Nine-year-old Sydney Thorne was the least satisfied guest in the place. Not only was she the only child in the English manor-house hotel, but there was nothing on the elaborate menu she liked. Even worse, the multi-course dinners lasted for hours, and she had nowhere to go when she was done.
There wasn't anything for her to do, either, when the grown-ups gathered by the fire, except be on good behavior, of course.
Sydney, an only child, had no siblings who could share her frustration or break up the monotony.
"She was bored the entire time," sighed her mother, Simonetta Thorne, recalling that miserable weekend three years ago while the family was living in London.
"When you make the reservation, you have to be sure there will other kids around," Thorne suggests. "It's no fun just with Mom and Dad." It's no fun, either, for Mom and Dad, who, much as they love their child, don't want to spend every minute of their vacation as her playmate or amuse him in the car for hours at a stretch.
"There are only so many word searches you can do," said Sharon Barish, a kindergarten teacher in Madison, Wis., and mother of an 11-year-old. The dilemma is becoming all the more common as the number of families with one child continues to grow.
Some of those kids, like Nancy Jervis' 9-year-old son, Ben, are used to amusing themselves. That makes things considerably easier for Mom or Dad, especially if they're traveling solo. "Ben always behaves better in a hotel," says Jervis, who has taken her son with her to China on business trips.
UCLA child psychologist Jill Waterman notes that only children often are better-behaved than those from larger families when they're in adult environments, such as restaurants and hotels, because they're more used to being around grown-ups.
That's not to say they'll like it any better than any other child. For that reason, she urges parents to resist the temptation to treat their child as "a little adult" on vacation. "Remember, no matter how well he behaves, he's still a kid," she says.
That's why Kyle McCarthy, publisher of the Family Travel Forum newsletter, and her husband deliberately seek out spots when they travel with their 5-year-old son, Regan Bozman, where they're likely to find other children from the area they're visiting. It doesn't seem to matter if they don't speak the same language. Once in Madrid, she recalled, Regan jumped in and played a game the others were playing at an outdoor restaurant, though he couldn't understand a word of Spanish. But as kids get older, many families find they like the insurance of knowing their child will have a companion, so they invite along a friend.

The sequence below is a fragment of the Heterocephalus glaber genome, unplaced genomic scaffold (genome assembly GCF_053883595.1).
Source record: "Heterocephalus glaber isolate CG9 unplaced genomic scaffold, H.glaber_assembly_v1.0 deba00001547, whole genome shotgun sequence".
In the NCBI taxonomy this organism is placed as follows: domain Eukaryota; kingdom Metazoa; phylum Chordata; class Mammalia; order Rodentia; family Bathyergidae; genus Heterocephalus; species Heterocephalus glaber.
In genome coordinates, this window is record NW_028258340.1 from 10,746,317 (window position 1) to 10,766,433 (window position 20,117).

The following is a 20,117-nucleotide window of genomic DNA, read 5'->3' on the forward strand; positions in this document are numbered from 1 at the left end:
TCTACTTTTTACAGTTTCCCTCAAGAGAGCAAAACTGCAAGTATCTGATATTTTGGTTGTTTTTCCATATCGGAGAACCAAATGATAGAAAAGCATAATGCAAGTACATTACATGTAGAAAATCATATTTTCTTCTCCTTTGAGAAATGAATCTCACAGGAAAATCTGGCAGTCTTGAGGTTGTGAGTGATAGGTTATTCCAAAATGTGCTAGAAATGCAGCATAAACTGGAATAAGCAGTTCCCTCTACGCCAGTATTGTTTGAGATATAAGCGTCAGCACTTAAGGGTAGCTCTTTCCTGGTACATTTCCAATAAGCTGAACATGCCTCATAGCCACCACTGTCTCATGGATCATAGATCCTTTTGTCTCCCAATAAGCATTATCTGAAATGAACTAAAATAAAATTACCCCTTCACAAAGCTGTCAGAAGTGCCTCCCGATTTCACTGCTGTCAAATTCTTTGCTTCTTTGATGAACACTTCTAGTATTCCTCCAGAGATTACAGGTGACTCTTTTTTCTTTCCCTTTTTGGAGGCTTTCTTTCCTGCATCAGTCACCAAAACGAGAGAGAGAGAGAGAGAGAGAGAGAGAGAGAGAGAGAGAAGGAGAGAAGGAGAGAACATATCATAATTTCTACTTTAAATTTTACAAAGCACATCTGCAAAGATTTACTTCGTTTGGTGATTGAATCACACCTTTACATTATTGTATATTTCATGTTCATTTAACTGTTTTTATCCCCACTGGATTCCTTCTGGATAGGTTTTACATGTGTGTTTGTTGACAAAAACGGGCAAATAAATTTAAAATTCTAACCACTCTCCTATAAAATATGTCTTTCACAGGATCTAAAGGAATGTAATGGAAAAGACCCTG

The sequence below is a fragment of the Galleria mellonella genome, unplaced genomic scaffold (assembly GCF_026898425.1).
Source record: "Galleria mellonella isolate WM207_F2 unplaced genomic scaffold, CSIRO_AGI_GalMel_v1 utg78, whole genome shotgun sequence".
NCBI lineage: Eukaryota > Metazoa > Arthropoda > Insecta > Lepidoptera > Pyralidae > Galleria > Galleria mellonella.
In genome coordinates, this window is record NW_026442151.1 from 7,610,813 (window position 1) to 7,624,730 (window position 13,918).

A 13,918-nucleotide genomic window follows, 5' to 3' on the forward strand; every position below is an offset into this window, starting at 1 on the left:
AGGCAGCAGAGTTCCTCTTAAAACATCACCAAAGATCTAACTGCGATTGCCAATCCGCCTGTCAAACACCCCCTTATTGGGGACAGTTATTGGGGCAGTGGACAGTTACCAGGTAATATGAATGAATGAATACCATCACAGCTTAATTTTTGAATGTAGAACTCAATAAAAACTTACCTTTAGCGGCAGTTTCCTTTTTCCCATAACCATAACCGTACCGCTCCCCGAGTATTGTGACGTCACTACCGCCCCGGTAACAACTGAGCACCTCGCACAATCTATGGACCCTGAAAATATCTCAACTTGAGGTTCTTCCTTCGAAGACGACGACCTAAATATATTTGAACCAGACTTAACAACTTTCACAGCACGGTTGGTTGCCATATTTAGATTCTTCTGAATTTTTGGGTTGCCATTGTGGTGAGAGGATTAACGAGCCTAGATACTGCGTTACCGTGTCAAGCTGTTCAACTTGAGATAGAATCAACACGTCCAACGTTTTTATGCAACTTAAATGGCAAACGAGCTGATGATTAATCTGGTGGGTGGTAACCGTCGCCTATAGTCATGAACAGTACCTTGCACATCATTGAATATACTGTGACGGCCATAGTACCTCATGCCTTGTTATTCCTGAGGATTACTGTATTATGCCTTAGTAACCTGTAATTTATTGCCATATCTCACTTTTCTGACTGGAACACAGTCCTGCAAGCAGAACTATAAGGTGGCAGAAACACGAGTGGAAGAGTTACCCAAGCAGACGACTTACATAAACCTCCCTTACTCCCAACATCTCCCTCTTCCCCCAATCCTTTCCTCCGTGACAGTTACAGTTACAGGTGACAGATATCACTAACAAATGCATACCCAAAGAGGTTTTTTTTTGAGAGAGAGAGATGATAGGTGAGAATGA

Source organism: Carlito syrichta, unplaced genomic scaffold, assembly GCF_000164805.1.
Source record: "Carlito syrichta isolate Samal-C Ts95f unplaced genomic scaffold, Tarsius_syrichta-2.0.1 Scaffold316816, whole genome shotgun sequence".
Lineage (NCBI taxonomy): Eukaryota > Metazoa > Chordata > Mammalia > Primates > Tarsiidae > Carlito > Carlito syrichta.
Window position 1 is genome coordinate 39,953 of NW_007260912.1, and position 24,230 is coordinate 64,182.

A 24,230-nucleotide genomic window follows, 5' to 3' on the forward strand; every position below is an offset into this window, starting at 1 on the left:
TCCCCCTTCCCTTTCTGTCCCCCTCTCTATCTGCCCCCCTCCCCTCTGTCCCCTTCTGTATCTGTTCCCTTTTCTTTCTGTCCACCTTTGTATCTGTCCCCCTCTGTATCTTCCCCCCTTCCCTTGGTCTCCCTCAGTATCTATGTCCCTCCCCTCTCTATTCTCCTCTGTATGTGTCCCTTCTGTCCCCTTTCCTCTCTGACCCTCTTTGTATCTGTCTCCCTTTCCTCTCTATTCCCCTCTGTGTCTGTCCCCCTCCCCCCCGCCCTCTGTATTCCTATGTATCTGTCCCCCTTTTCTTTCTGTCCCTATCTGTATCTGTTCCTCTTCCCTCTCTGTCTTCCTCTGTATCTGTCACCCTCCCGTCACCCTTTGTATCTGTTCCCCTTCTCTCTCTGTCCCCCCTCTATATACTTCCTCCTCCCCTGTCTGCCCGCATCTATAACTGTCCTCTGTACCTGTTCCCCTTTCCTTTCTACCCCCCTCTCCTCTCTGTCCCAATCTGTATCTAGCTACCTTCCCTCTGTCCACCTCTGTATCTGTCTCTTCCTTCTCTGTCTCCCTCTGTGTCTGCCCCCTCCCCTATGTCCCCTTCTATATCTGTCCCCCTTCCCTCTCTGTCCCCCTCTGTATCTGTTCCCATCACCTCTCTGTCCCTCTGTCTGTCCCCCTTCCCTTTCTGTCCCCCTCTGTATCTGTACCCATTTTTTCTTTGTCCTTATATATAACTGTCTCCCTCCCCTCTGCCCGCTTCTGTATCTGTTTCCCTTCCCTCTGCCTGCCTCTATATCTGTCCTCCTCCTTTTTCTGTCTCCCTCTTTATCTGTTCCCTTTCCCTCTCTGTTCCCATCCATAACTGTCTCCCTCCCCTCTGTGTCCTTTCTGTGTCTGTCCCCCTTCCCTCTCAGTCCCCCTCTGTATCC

My tip: Invite a child who already is a frequent visitor to your house and comfortable with your family's rhythms and routines. And be clear from the outset whether you're picking up the other child's expenses or whether you expect her parents to foot the bill for her flight, her meals or Disney World pass.
Not only will your child be less demanding, but you'll worry less about giving him the taste of freedom he craves, as long as he's not cruising the resort town's main street or the theme park entirely on his own.
Some single parents of only children say another option is to vacation with another family. You also need to consider that adding any nonfamily member to the mix will change the entire dynamic of the trip, notes Waterman. "It's not going to be the same family experience," she says.
If you don't want to give up that family time that can be especially wonderful when you can focus fully on one child, opt for a more child-oriented trip, rather than one centered on adult pursuits. Plan activities, whether sailing, camping or shopping, that capitalize on an interest you and your child share.
Jervis suggests heading to a resort that caters to single-parent families like a Club Med or Copper Mountain in Colorado, or to a cruise ship where the well-organized children's programs will guarantee you some "alone time" while your child is happily engaged elsewhere.
Pub Date: 6/22/97